Global Islamic bond sales, which had the busiest first three quarters on record, are mired in what’s set to be the worst end to a year since 2008.
Borrowers have raised $1.9 billion in the fourth quarter so far, 73 percent less than in the same period a year ago, according to data compiled by Bloomberg. Issuers have also sold the fewest number of securities in six years, Bloomberg data show.
During the first nine months, the U.K., Luxembourg, South Africa and Hong Kong were among debut issuers of Islamic bonds entering a market that Ernst & Young LLP estimated will exceed $3.4 trillion by 2018. Some borrowers probably accelerated sales on concern borrowing costs may rise as the Federal Reserve ended its bond buying program, according to Jefferies International Ltd.
“It will end up being a very slow quarter, with dismal sentiment,” Richard Segal, the London-based head of international credit strategy at Jefferies, said by e-mail on Nov. 10. Explanations include “expectations of possible Fed tightening,” which encouraged borrowers to bring their sales forward, he said.
The slowdown threatens to derail issuance in a year that some banks -- including CIMB Group Holdings Bhd. and Standard Chartered Saadiq -- had expected to exceed 2012’s record of $46.8 billion.
Borrowers in Malaysia, Saudi Arabia and the United Arab Emirates, all oil producers, are the biggest issuers of sukuk, according to data compiled by Bloomberg. Sales this quarter may have slowed after crude prices declined 14 percent in the period to $80.96 a barrel at 11:10 a.m. in Dubai, the lowest in four years. Economies in the six-nation Gulf Cooperation Council in the Middle East rely on oil revenue to fund growth.
“There was a lot of volatility at the end of September and the beginning of October,” Abdul Kadir Hussain, chief executive officer of Mashreq Capital DIFC Ltd., which manages about $1.2 billion, said by phone from Dubai on Nov. 10. “There were major sell-offs and major volatility, which has caused a lot of issuers to wait longer than they would have wanted to.”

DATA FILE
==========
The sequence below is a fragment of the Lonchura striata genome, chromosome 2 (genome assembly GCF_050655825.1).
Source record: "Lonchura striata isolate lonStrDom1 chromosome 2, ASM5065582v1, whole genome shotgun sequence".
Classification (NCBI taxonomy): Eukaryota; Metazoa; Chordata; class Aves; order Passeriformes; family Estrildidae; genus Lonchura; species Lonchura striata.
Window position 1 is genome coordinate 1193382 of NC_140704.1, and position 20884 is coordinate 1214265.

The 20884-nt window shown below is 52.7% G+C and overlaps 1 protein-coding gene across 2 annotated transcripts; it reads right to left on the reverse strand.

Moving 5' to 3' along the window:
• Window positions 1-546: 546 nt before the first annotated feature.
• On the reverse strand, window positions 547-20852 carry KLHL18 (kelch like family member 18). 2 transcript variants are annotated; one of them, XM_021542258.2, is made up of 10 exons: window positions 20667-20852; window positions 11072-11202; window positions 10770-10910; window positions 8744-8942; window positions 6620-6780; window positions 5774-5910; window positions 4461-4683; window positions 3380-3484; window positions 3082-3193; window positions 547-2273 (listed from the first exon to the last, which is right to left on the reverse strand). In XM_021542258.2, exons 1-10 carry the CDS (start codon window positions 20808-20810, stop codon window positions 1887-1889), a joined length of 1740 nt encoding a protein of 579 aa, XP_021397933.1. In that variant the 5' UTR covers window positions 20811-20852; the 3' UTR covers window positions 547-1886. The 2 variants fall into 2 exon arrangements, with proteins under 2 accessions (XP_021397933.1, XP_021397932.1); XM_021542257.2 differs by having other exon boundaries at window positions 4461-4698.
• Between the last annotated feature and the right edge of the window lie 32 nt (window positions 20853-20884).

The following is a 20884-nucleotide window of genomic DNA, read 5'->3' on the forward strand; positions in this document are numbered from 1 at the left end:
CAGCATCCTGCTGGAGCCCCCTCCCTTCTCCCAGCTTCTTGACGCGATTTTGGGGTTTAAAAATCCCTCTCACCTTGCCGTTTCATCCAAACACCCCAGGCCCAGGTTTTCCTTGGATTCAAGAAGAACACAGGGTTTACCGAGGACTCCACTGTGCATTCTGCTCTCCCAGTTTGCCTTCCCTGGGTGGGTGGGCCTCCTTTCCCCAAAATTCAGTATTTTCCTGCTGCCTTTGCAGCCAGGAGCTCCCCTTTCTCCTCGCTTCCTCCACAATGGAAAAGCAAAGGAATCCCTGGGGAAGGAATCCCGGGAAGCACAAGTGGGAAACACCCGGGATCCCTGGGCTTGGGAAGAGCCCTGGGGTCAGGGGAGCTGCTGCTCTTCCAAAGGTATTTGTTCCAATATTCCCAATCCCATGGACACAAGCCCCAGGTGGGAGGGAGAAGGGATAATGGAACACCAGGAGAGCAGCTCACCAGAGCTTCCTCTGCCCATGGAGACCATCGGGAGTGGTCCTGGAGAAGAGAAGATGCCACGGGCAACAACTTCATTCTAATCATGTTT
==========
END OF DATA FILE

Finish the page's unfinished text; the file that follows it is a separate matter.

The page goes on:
The average yield on global sukuk rose to 2.82 percent on Nov. 10 from 2.77 percent on Sept. 9, the lowest since May 2013, according to a gauge compiled by Deutsche Bank AG.
While the quarter has started slowly, Hussain said “the pipeline for the remainder of the year is quite strong.”
Issuers including Bahrain Mumtalakat Holding Co. and FlyDubai may sell debt this quarter, according to people familiar with the deals. CIMB and Standard Chartered, which rank first and fourth in arranging sukuk sales this year, said in June that issuance may rise to about $50 billion from $43.1 billion in 2013. Borrowers have raised $38.8 billion this year.
“There’s been a surge in issuance in the past few years, so a lull would be natural at some point,” Segal said. “Unusual first time issuers such as the U.K. and South Africa have entered the market, as will other non-traditional borrowers, but they are more likely to take their time.
KUALA LUMPUR: There is a growing role for Japan in the development of the Islamic finance market, says RAM Ratings at an Islamic Finance conference on Wednesday.
RAM said tax reforms were introduced in 2011 to level the playing field for the issuance of J-Sukuk and conventional bonds for tax purposes, and amendments had also been made to Japanese Securitisation Law to facilitate the issuance of J-Sukuk.
It said while there had yet to be any issuance of J-Sukuk in the Japanese market, BTMU Malaysia Bhd – a wholly-owned subsidiary of Bank of Tokyo-Mitsubishi UFJ, Japan's largest lender – had taken the first important step.
In September this year, it became the first Japanese bank to enter the Sukuk market in when it debuted a US$500mil Sukuk programme in Malaysia.
The conference was jointly organised by RAM and the Rating and Investment Information Inc (R&I), Japan's largest credit rating agency with nearly 40 years of bond market and credit rating experience.
More than 150 members from financial institutions, insurance companies, pension funds and corporates from Tokyo.
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